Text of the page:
The creature flattened trees and cabins under the weight of its low-slung body. Its locomotion appeared to confirm Maxwell’s newt thesis, although unfortunately we had little time to examine it in detail. Our fears about the former inhabitants of the first island were confirmed as it made a point of snapping up screaming holiday makers, or knocked them down with its long tongue and sucked them in over its teeth. From our selfish perspective the holiday camp gave us good cover and we were in the lead as we continued our escape, dashing from that island to the next.

The Death Newt’s progress was quite evident behind us – not only was it huge enough to be readily visible but the collapsing trees, buildings and panicked people scattering outwards pinpointed it perfectly. It seemed intent on eating every person in its path. While it was busy we hopped across to yet another island and fell to the ground for a moment’s respite. Harvey still bore most of our equipment in the saddlebags strapped across his shell. Several of the bags were torn and others had been left behind in our scramble, but we still had the bulk of the photographic kit, specimen jars, and food. Our rather feeble store of weapons – a rifle, a pistol and some caving explosives were also intact. How I rued the butchering of our armaments budget.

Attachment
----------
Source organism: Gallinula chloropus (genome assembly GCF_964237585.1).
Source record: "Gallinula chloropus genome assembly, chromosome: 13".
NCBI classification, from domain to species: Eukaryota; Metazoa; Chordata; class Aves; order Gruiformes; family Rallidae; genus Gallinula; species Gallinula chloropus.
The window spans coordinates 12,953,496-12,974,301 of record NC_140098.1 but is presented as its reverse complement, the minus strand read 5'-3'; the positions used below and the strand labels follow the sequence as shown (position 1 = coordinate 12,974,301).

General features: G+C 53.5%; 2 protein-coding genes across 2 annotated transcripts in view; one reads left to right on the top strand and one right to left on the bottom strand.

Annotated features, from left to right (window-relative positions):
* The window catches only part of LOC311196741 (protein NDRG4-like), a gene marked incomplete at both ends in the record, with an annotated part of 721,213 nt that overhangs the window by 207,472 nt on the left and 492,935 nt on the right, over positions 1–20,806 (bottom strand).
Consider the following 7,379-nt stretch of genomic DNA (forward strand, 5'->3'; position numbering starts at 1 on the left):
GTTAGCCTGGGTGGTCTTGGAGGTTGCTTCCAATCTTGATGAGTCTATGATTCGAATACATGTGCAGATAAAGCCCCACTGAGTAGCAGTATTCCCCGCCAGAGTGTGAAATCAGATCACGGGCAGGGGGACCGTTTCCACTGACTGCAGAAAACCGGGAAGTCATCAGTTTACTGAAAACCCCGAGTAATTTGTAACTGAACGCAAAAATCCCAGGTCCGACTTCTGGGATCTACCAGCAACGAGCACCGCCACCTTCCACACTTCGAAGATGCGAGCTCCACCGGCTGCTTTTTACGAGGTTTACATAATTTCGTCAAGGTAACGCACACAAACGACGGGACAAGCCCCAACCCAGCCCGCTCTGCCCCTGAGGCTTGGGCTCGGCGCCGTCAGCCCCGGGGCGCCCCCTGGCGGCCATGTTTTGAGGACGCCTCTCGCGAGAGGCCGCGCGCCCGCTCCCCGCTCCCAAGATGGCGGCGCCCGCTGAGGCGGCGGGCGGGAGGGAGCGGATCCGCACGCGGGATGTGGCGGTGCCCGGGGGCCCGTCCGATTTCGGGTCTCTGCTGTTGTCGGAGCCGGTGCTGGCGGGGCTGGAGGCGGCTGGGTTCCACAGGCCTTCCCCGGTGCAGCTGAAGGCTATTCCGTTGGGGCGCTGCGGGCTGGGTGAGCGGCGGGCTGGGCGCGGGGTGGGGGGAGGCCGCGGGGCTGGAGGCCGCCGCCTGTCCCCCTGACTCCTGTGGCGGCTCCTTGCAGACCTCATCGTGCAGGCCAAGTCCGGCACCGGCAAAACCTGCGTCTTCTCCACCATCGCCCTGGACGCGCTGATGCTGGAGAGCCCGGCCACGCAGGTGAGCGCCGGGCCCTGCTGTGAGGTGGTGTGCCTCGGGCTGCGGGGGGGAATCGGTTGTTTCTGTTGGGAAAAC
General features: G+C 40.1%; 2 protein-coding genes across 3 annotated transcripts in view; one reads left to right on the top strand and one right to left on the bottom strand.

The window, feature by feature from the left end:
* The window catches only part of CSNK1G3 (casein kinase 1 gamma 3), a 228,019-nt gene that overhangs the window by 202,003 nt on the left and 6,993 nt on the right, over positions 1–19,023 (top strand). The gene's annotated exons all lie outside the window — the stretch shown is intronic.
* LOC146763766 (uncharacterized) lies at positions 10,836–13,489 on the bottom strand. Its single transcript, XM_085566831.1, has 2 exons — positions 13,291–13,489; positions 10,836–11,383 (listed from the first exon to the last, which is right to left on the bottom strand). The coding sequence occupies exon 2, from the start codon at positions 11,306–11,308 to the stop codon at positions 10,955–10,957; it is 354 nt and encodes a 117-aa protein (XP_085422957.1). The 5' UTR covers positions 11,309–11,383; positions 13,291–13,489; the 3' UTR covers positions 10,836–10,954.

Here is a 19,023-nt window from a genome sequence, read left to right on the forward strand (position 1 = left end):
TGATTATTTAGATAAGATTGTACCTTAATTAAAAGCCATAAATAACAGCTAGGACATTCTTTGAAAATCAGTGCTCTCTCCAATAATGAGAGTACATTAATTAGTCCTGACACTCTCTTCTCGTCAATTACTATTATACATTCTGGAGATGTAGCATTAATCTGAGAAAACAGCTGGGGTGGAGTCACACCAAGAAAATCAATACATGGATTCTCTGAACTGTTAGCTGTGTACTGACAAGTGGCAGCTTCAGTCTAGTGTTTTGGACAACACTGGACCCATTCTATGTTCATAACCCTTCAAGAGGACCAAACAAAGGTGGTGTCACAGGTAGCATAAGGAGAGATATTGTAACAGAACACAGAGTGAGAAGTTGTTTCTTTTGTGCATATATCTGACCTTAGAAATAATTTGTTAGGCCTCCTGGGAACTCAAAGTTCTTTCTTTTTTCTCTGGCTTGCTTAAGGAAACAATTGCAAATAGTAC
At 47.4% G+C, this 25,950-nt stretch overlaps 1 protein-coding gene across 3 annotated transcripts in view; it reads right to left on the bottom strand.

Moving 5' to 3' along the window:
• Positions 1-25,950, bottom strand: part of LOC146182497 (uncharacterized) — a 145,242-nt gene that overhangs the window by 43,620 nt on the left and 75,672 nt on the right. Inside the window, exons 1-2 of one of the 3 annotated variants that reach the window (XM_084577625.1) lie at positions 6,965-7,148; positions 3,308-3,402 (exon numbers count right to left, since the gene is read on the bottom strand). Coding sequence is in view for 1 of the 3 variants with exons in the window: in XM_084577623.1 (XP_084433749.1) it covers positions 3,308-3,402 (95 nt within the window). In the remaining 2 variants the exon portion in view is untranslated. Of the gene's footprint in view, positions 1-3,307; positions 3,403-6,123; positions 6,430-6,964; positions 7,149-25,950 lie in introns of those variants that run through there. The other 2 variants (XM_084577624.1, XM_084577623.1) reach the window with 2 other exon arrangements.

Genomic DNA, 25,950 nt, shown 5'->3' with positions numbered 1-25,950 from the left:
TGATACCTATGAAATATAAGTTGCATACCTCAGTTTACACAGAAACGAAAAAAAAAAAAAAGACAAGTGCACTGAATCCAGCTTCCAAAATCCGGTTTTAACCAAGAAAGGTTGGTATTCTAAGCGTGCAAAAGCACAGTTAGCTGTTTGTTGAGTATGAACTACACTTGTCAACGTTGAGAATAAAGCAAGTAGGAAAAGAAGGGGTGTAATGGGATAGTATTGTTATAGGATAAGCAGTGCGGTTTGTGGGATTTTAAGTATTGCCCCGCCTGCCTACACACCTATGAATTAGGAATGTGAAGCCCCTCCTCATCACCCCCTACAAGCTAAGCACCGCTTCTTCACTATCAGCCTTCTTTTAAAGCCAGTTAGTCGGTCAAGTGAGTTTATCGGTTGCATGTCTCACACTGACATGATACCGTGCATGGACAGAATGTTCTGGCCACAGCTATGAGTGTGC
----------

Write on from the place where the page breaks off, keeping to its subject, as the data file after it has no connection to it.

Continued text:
Most importantly the radio was still present, and dry. With some haste I hailed Bob. His voice was a tonic. He had returned to the mainland and reported what little he could to the authorities. They were now in the important governmental stage of dithering. Meanwhile, yet more smoke was visible rising from the Holiday Islands and its population was rapidly diminishing. I explained that we were now ahead of the monster – a wholly undesirable outcome and were in urgent need of assistance. Bob was quite clear that he wouldn’t land anywhere near the creature, but he would come and fetch us – if we made it alive to the Petits Dansons island, the closest to Mongolith.